Press release

25 May 2021 Singapore, SG

Financial hurdles could be the biggest barrier to achieve net zero targets

In 2020, global renewable energy capacity investments grew 2% to US$303.5b, the second-highest annual figure recorded to date despite the impact of the global COVID-19 pandemic.

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  • East Asia region emerges as high-potential investment destination for renewables

In 2020, global renewable energy capacity investments grew 2% to US$303.5b, the second-highest annual figure recorded to date despite the impact of the global COVID-19 pandemic. However, the 57th EY Renewable Energy Country Attractiveness Index (RECAI) estimates that future development to achieve net zero will require a further investment of US$5.2t and highlights the role institutional investors will need to play in financing the energy transition.

RECAI 57 finds that environment, sustainability and governance (ESG) goals are increasingly being prioritized on the investor agenda while institutional investors’ interest in renewables continues to grow.

The forthcoming 2021 United Nations Climate Change Conference of the Parties (COP26) presents an opportunity to close the gap between what governments have promised to do and the level of action they have undertaken to date. RECAI 57 finds that current policy and pledge trajectories from leading nations indicate an increased commitment to greater accountability and transparency, with representatives expected to outline clear roadmaps and detail on policy measures to spur investment in renewables.

Ben Warren, EY Global Power & Utilities Corporate Finance Leader and RECAI Chief Editor, says:

“The impact of the COVID-19 pandemic on economies across the globe seems to have refocused investors’ minds on the environmental, social and corporate governance agenda and there is a growing trend toward considering the climate crisis and the energy transition when deploying capital. As a result, interest in renewable energy development has risen among institutional investors who have pledged to incorporate climate-risk concerns into their decision-making processes, resulting in new models of investment to locate opportunities that satisfy their risk and return expectations.”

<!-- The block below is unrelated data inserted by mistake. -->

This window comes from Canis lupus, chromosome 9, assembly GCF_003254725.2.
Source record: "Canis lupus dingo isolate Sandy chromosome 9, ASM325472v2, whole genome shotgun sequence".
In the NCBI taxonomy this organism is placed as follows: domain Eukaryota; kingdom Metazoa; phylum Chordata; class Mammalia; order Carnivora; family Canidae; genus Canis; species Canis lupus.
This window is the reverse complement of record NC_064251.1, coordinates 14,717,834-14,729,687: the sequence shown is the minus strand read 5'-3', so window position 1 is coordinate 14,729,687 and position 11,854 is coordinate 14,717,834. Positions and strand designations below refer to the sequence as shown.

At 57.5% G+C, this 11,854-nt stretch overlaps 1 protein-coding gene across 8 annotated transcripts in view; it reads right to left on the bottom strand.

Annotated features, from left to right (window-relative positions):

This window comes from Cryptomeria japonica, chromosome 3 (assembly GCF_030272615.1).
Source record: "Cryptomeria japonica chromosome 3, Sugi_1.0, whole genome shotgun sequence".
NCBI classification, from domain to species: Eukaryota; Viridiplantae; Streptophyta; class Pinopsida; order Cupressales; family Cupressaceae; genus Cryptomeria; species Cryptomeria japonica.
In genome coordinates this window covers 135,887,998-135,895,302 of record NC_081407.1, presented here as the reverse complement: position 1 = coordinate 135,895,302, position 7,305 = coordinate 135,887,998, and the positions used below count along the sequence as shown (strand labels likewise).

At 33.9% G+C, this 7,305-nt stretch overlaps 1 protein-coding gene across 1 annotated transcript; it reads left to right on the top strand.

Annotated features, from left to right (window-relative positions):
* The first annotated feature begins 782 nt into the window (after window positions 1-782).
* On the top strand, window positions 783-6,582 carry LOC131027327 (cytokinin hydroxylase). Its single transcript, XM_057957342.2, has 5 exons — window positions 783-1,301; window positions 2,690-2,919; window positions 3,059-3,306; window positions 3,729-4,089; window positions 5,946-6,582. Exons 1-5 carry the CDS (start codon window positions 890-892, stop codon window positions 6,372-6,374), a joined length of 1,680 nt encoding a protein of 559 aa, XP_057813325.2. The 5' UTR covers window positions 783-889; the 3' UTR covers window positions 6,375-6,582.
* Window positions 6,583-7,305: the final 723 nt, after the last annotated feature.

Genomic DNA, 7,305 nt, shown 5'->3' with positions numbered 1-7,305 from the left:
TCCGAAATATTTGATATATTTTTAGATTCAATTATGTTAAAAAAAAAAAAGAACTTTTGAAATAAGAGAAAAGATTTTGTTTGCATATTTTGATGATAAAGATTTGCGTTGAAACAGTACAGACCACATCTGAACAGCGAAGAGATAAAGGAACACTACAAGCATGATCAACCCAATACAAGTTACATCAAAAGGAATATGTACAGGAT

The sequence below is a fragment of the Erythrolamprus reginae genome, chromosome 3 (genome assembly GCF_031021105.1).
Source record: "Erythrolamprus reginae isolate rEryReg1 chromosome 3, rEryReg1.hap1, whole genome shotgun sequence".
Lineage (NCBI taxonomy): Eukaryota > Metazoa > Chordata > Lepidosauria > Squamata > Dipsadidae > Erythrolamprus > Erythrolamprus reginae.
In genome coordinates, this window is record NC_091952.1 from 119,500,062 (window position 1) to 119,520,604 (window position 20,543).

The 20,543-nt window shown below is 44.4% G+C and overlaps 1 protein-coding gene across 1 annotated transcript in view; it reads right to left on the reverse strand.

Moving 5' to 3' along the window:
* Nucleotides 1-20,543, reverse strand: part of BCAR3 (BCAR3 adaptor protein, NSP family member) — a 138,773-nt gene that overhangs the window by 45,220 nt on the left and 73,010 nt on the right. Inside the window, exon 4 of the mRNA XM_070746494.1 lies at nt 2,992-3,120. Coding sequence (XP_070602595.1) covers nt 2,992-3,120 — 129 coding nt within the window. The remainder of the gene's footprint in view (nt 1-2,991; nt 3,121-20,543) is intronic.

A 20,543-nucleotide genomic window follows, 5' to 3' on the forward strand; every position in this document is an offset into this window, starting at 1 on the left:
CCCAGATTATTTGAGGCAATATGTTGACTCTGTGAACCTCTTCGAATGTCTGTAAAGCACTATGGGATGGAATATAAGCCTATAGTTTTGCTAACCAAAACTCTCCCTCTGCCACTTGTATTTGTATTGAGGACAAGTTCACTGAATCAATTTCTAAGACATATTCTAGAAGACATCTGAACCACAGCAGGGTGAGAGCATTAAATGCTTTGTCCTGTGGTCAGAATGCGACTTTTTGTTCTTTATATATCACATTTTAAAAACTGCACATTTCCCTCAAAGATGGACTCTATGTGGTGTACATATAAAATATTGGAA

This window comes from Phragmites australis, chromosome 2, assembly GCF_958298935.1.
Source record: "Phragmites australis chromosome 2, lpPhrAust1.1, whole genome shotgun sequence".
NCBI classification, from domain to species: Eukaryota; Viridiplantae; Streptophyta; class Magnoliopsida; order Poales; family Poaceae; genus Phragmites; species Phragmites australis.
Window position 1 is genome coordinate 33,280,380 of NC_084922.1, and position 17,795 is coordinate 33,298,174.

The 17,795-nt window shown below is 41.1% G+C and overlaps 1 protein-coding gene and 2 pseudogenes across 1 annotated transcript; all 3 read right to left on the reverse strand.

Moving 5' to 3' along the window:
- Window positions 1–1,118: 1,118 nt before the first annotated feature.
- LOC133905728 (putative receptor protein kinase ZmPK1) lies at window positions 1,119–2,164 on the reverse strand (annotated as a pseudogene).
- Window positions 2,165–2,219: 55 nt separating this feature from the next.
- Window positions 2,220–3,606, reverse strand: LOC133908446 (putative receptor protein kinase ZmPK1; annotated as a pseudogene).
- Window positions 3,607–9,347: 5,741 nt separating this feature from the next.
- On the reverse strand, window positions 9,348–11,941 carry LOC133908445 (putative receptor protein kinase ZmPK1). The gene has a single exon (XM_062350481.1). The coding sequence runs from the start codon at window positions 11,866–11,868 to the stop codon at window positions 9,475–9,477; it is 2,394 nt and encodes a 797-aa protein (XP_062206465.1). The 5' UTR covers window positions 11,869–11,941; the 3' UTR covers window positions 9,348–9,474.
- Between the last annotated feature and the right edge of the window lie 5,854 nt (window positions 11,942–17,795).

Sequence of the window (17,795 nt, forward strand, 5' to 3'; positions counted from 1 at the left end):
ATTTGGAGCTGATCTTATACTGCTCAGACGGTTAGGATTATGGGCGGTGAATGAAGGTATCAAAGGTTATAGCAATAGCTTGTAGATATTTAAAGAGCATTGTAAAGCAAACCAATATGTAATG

RECAI 57 also examines green hydrogen case studies in Europe and China that illustrate the great potential of this new technology, but also show the barriers that need to be overcome to reach commerciality and widespread use.

US retains the top position with China and India bringing up the top 3 in the rankings

The US retains top position on the Index and is expected to hold its position under President Biden. The reacceptance of the Paris Accord, coupled with the recent announcement to cut GHG levels by 50-52% as early as 2030 and achieve 100% carbon free power by 2035, will likely see increased investment interest in the US. Similarly, China has remained a buoyant market and maintains second position, adding 72.4GW of new wind power in 2020, as developers rushed to beat an onshore wind subsidy cut. In April, China and the US also announced that they would work together and with other markets to tackle climate change.

India also rose one place in the rankings to 3rd position, with the market’s solar sector expected to grow significantly and with generation from solar PV forecast to exceed coal before 2040. East Asian markets Japan and South Korea (ranking in 8th and 17th positions respectively) also made commitments toward net zero in the past year. In Southeast Asia, the markets featured on the index are Philippines (31st position), Vietnam (34th position) and Thailand (39th position).